What Makes a DAO Trustworthy?
DAOs, decentralized autonomous organizations, date back to 2015/2016 with the creation of Slock.it, a German start-up that soon became known as ‘The DAO’ or Genesis DAO. Created to support future Web 3.0 projects, The DAO was built on the Ethereum blockchain and its native token $TheDAO was sold, which allowed members to participate in its ecosystem and pitch or vote for projects.
Visit the VitaDAO website to learn how you can get involved.
Despite The DAO’s initial success, raising over 12.7 ETH (~$150M at the time), it was quickly hit by a hack that allowed funds to be drained from the project by a hacker with an estimated $70M stolen. To counter this solution and save its funds, The DAO entered into a hard fork, invalidating certain transactions, and returning the Ethereum network to before the attack happened.
Since then, much debate has taken place as to whether a hard fork was the correct solution or if a soft fork that invalidated the hacker’s ETH would have been a better option. It has also raised the issue of how trustworthy DAOs are to begin with.
Trust and trustlessness
DAOs are decentralized autonomous organizations that utilize technology, such as blockchains and smart contracts to operate in an autonomous way. Theoretically, they cut out intermediaries, such as banks and lending providers, and connect like-minded individuals together in a decentralized network.
A DAO-based platform aims to create a trustless system in which members of the DAO don’t need to have trust for each other or a trusted third party, such as a notary, bank, or similar organization, to guarantee its functionality and the fulfillment of its conditions.
Instead, a DAO uses algorithms based on smart contracts (agreements) that initiate when certain conditions are met. For example, when all members of the DAO agree and vote on a particular protocol, say, to purchase a piece of intellectual property (IP) that meets the aims of the DAO for a certain price on a particular date, the DAO does this autonomously.
DAOs, by their nature, can reduce corruption and encourage equality. However, the concept is in its early stages, and as more DAOs emerge, its benefits and pitfalls will become more apparent.
While DAOs allow individuals to come together to work on common aims and can support for-good projects, and a trustless system offers benefits in tackling corruption, the Ethereum DAO hack has made people wary, the technology is still in its infancy, and cryptocurrencies, which are closely tied to DAOs, can be volatile in their nature.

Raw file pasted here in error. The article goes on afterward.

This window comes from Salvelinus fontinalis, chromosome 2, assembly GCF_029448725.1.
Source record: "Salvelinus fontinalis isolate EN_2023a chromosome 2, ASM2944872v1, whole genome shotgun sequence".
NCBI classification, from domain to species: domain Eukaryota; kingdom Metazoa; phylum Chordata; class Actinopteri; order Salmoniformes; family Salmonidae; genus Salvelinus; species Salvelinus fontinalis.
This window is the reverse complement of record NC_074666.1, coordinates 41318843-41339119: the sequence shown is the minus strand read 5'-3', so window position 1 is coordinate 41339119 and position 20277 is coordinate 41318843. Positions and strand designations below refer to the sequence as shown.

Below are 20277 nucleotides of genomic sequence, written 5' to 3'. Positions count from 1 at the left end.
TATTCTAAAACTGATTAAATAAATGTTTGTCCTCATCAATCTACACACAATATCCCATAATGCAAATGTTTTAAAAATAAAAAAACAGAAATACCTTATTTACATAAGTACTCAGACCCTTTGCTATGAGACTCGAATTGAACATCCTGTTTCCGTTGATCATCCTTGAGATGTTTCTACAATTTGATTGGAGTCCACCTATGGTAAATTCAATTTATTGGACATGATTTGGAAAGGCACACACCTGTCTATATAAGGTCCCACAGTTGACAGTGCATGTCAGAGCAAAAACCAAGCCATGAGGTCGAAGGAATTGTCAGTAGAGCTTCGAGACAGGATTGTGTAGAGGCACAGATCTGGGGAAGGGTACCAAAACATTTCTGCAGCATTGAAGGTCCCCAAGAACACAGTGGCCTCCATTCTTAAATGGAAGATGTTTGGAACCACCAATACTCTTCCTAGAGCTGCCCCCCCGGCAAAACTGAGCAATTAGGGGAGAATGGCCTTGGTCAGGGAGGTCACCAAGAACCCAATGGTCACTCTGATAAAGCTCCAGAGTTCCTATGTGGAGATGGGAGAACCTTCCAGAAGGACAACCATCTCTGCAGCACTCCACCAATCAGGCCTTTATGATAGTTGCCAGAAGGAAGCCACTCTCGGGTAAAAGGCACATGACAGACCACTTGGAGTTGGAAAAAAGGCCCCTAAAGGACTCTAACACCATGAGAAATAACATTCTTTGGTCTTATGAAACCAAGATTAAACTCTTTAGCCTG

When to trust a DAO
As with all new technology, DAOs have some way to go before they can become an established alternative to traditional organizations. However, they have proved an interesting and promising platform on which to build projects.
There are some criteria for choosing a DAO to join and noticing DAO red flags. No one can ascertain for certain how effective a DAO will be. However, to determine the authenticity of a DAO, the following factors come into play:
- Strategy: This should include the basic information about the DAO and why it exists along with its aims, purposes, strategy, and whitepaper. This is an indicator that work has been put into creating the DAO and how involved the team is in the project. While very new DAOs may lack information, this does not necessarily mean that they are untrustworthy, and additional information may appear later.
- Team: Like any real-world business, trust is earned. Exploring a DAO’s background and the team behind it can give a potential member an idea of how trustworthy the DAO is.
- Token/coin credibility: The DAO’s monetization strategy and whether or not the DAO’s token is backed by real-world assets are both integral to trust. This can be done through various crypto sites and online reviews.
- Protocol: The DAO’s protocol, how decisions work, and how the DAO is governed can give insight into the trustworthiness of the DAO overall. Does it embody the aims of a decentralized organization or is it ‘raising funds’ without any member input?
- Community: Often, DAOs are social organizations that use a variety of platforms to connect with their members and potential investors. Active and transparent DAOs are often happy to post at length about their activities and connect with the member group. This is often done via platforms such as Discord.
DAO red flags
Although there are many genuine DAOs out there, there are some fraudulent organizations that aim to profit off the back of new technologies. These are some of the red flags to watch out for:
- Poor-quality website: Like any genuine business, a low-quality website with little information can be a sign that an organization is a scam. While there is always a chance that the DAO has just been set up, if it has been around for a while, this can be an indicator of a scam.
- Lack of access to information: If a DAO requires a payment before releasing information or none exists, this may be an indicator to stay away.
- Low online ratings or criticism: “Just search for it” may seem like simple advice, but a straightforward search can be revealing as to whether a DAO is authentic or not. Due diligence can be informative about the DAO and its digital footprint. Resources such as the data analytics site DeepDAO may also be good places to start.
Like any type of organization, some DAOs are trustworthy, and some are not. Before deciding on whether or not to get involved in a DAO or support one financially, it’s essential to conduct background research and get informed about the DAO, its aims, and its community.